The new 9-5 is Saab's miracle baby. Labor and delivery dragged on for years, the parent company almost died, and for a while it looked as if the 9-5 would be stillborn. At the car's public debut last fall, Saab had just been taken through a Chapter 11 reorganization, and Saab's parent, General Motors, had itself declared bankruptcy and was actively seeking to sell off the Swedish brand. The 9-5 wasn't born under a cloud, it was born during a hurricane.
But the skies in Saab's hometown of Trollhättan, Sweden, were almost preternaturally blue and the sunshine was intense when we finally were able to drive the new 9-5 in June. Saab, which had begun the process of liquidation in the dark days of January (see sidebar), had been saved, purchased by the tiny Dutch exotic carmaker Spyker. Production had restarted, and Saab's new flagship sedan was on the road.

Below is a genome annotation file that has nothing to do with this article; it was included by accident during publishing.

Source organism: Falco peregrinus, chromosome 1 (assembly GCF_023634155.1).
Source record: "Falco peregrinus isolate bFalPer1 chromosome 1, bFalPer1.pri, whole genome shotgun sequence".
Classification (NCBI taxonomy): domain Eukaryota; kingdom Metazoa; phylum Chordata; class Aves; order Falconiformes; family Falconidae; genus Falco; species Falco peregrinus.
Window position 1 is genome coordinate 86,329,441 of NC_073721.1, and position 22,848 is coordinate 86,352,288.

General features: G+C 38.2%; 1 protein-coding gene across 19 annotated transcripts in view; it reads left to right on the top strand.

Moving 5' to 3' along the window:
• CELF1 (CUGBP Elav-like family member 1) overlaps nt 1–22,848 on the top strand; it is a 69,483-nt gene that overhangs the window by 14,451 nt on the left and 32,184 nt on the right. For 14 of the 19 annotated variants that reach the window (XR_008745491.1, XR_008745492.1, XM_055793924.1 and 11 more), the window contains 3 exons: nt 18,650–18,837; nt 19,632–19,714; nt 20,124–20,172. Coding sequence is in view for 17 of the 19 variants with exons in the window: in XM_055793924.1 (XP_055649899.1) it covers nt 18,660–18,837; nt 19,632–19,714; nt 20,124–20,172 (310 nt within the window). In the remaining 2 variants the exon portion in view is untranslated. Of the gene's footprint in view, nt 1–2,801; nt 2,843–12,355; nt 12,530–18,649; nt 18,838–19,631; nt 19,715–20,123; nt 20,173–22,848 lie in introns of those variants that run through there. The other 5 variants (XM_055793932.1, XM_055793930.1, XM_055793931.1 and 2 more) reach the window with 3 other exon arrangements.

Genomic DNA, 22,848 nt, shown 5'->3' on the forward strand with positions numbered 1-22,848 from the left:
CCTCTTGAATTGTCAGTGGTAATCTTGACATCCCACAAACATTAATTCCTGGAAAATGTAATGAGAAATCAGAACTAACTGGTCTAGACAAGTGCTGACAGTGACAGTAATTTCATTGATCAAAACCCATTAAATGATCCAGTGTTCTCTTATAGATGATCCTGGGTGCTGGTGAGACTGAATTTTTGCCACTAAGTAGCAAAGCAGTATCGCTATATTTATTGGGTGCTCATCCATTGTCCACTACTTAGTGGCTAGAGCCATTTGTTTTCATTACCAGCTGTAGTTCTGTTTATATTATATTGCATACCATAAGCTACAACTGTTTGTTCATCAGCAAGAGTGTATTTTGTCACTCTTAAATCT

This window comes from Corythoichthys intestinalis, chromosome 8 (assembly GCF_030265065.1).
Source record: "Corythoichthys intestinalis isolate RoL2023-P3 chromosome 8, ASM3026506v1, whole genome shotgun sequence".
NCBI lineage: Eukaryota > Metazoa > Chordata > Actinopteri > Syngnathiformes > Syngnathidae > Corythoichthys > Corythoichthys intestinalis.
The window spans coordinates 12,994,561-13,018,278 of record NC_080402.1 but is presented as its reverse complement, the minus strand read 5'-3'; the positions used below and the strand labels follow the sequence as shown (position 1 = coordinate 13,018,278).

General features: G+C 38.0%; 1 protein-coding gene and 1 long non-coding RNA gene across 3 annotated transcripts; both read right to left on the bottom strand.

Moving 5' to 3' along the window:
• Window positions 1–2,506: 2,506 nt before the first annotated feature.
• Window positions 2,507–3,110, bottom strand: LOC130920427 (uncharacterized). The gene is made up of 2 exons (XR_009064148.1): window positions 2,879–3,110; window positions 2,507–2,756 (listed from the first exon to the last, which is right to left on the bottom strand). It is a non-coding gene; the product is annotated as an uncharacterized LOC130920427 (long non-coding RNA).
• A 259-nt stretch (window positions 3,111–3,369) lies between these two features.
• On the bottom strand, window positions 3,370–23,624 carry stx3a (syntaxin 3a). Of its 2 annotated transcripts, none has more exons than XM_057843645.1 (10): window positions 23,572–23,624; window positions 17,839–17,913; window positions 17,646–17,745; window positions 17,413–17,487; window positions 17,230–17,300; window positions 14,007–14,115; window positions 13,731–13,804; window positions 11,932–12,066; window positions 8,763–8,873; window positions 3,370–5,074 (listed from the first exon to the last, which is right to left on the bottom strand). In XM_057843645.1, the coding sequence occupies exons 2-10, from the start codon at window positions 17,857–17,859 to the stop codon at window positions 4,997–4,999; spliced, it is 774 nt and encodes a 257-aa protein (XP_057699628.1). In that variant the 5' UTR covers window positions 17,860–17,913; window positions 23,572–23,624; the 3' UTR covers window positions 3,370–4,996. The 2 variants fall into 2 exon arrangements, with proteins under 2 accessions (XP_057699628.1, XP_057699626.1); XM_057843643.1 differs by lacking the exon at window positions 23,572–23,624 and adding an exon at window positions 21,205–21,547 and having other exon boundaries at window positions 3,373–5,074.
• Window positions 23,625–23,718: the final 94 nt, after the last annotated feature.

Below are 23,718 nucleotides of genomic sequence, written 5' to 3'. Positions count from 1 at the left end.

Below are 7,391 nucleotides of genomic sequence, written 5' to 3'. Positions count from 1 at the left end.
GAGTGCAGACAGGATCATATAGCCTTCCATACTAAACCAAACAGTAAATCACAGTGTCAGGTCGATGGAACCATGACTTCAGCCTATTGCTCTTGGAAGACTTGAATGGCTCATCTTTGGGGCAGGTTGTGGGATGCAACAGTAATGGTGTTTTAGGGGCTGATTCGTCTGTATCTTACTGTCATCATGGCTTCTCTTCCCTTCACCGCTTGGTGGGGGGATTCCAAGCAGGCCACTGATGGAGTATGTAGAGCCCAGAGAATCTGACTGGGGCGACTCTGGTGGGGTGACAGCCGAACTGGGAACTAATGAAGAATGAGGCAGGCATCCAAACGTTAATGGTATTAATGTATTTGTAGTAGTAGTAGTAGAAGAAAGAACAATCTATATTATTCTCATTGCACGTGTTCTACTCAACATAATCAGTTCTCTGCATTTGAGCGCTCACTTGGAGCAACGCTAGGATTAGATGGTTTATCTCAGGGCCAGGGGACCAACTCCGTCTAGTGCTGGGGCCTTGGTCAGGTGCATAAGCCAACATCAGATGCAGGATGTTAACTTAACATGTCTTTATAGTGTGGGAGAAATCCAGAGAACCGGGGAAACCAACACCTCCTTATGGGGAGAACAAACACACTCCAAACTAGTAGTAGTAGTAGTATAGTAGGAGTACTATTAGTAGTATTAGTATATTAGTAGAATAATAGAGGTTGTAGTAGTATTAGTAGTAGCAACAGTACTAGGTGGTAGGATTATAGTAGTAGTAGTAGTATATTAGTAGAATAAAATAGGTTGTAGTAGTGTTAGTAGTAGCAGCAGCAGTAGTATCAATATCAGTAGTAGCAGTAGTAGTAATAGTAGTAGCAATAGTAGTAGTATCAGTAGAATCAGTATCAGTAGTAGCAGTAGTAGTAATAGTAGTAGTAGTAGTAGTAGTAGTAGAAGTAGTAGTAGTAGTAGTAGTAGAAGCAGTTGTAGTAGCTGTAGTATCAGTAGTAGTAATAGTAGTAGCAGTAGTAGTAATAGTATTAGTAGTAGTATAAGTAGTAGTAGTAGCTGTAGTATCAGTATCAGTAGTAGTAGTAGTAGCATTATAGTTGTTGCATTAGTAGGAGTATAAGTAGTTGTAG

Where the old 9-5 was uncomfortably close to the 9-3 in size, price, and purpose, the new one creates some separation between the two. It's considerably larger-by 6.8 inches in length, 2.8 inches in width, and 5.3 inches in wheelbase. It's a big sedan, with a roomy back seat and a sizable trunk. It's also more expensive: $49,990 for the V-6-powered, all-wheel-drive Aero, which is the only version being imported for the new 9-5's abbreviated 2010 model year. For the 2011 model year, which starts this fall, the 2.0T joins the Aero and brings the entry price down to less than $40,000. But even so, this new 9-5 is notably more expensive than the model it replaces.
Because it was developed during the GM era, the new 9-5 uses common GM components and is built on the Epsilon architecture, making it kin to the Opel Insignia and the Buick LaCrosse, among others. We all know how badly General Motors mismanaged and neglected its Swedish ward, but what's ironic is that GM was forced to sell it off just when the first successfully GM/Saab joint-engineered offering was complete.